Centauric Consciousness and the Humanistic Movement: The Implications for Astrology
Post date: Jan 28, 2013 10:05:32 PM
According to Wilber, the Centauric level is "the great level of the Human Potential Movement, of Existentialism, of Humanistic therapy, all of which take as their assumption the integration of mind, body, and emotions into a higher-order unity, a 'deep totality.' " Paralleling this insight is the fact that the Human Potential Movement really began to flourish about the time of Chiron's discovery in 1977, and, as mentioned earlier, Wilber's first book, The Spectrum of Consciousness, also appeared at that time.
Humanistic therapies possess certain identifiable qualities. They focus on the development of autonomy, freedom, integration, authenticity, spontaneous will, intentionality, the search for meaning, and self-actualization. Wilber has labelled the Centauric therapies as "Humanistic-Existential," for he also includes the insights of the Existential philosophers on this level. The Existentialists, of the likes of Heidegger, Kierkegaard, Husserl, Sartre, Dostoevsky, Nietzsche, and Simone De Beauvoir, were all preoccupied with the major dualisms of self vs. other and being vs. nullity. This is why many of the writings of the Existential philosophers display such an intense preoccupation with death, alienation, angst, and despair. According to Wilber, it is at the Centauric, or Existential, level "that the counsels of the Existentialists are of such value, for they point out that on this level at least, I can find meaning in my life only by facing these two major dualisms through an act of will."
All of this has profound implications for the type of astrology most compatible with Centauric consciousness, particularly in respect to that thorny dilemma of fate versus free will. Wilber states that the will is generated on the Centauric level. The central realization here is that "if I cannot choose my fate, I can nevertheless choose my attitude toward it." And herein lies our free will, or, as the Existentialists would put it, our "Existential freedom."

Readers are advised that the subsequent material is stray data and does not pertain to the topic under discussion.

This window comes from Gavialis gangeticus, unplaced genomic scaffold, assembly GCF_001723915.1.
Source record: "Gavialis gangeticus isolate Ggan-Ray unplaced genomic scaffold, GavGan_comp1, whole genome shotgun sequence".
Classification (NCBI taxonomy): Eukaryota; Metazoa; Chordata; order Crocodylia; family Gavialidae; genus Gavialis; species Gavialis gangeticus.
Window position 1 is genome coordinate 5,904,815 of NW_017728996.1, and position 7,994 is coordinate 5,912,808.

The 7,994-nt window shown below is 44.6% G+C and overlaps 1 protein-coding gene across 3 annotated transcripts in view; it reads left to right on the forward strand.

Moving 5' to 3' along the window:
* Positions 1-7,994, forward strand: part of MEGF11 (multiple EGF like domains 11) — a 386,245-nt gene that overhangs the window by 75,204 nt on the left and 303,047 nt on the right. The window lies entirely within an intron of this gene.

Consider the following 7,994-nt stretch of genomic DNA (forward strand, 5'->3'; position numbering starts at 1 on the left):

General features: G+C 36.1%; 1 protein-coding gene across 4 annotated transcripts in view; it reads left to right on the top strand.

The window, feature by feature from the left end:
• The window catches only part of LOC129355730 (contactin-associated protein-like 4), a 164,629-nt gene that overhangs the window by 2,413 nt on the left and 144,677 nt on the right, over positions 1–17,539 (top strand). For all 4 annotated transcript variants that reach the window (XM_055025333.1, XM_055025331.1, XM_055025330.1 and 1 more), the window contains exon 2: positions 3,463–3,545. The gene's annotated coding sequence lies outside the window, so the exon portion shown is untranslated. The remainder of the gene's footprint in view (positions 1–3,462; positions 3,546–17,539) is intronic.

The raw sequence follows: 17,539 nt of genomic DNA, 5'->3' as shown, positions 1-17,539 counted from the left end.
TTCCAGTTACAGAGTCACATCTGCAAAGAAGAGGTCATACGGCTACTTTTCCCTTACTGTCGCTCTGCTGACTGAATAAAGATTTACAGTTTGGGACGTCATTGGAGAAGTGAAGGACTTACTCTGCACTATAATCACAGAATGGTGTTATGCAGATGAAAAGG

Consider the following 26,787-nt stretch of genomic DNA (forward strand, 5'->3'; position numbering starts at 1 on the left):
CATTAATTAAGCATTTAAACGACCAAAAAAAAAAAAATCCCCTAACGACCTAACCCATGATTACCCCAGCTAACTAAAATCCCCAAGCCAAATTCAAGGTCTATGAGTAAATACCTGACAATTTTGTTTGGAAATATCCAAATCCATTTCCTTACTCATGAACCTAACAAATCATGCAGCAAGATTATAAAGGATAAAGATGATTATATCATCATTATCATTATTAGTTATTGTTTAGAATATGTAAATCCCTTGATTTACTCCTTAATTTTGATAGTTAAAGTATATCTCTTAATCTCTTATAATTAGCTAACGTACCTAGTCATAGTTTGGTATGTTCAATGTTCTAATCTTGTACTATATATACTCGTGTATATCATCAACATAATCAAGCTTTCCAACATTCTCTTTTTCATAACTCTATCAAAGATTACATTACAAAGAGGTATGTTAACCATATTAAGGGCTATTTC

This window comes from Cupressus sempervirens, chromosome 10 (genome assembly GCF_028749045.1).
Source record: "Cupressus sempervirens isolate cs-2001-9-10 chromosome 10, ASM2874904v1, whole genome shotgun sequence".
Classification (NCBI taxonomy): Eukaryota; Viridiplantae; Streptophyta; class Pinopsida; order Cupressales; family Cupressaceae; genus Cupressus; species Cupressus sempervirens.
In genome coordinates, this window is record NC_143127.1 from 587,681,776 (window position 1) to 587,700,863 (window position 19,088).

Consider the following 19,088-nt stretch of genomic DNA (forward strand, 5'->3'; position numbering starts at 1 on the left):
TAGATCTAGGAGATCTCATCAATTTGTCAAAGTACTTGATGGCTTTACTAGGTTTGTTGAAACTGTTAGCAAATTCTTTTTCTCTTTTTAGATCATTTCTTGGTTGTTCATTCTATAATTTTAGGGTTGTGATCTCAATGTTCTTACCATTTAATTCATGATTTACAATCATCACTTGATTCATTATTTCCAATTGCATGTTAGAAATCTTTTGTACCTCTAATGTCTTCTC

Wilber elaborates, quoting Rollo May: "In effect, I choose to be what I am — 'we are our choices.' This does not necessarily 'change the fate, but it greatly changes the person'. And there is no asking how this is to be accomplished — one simply does it, for that is our freedom: 'My first act of free will is to believe in free will.' " What this suggests for astrological practice on this Centauric/Chironic level is that an awareness of one's ability to choose is crucial. I would suggest that the Centauric/Chironic astrologer attempts to enable and empower his/her clients through encouraging in them a sense of their own freedom and power to choose their attitude in the face of fate. The fate versus free will argument is therefore viewed from an altered perspective. It is no longer a question of fate versus free will, but of fate and free will. A Chironic type of astrology, I suggest, embraces a both/and approach to this issue. It resonates with the well-known Serenity Prayer — accepting what we cannot change, changing what we can, and knowing the difference.
Another aspect of the Humanistic-Existential therapies that is relevant to a Centauric type of astrology is the focus on the "here and now." According to Wilber, the mode of time on the Existential level is "the immediate, vivid, and living present," and it is this awareness or translation that is used by many Existential and Humanistic practitioners in their therapeutic work. In Emerson's words: " … man postpones and remembers; he does not live in the present, but with reverted eye laments the past, or, heedless of the riches that surround him, stands on tiptoe to foresee the future."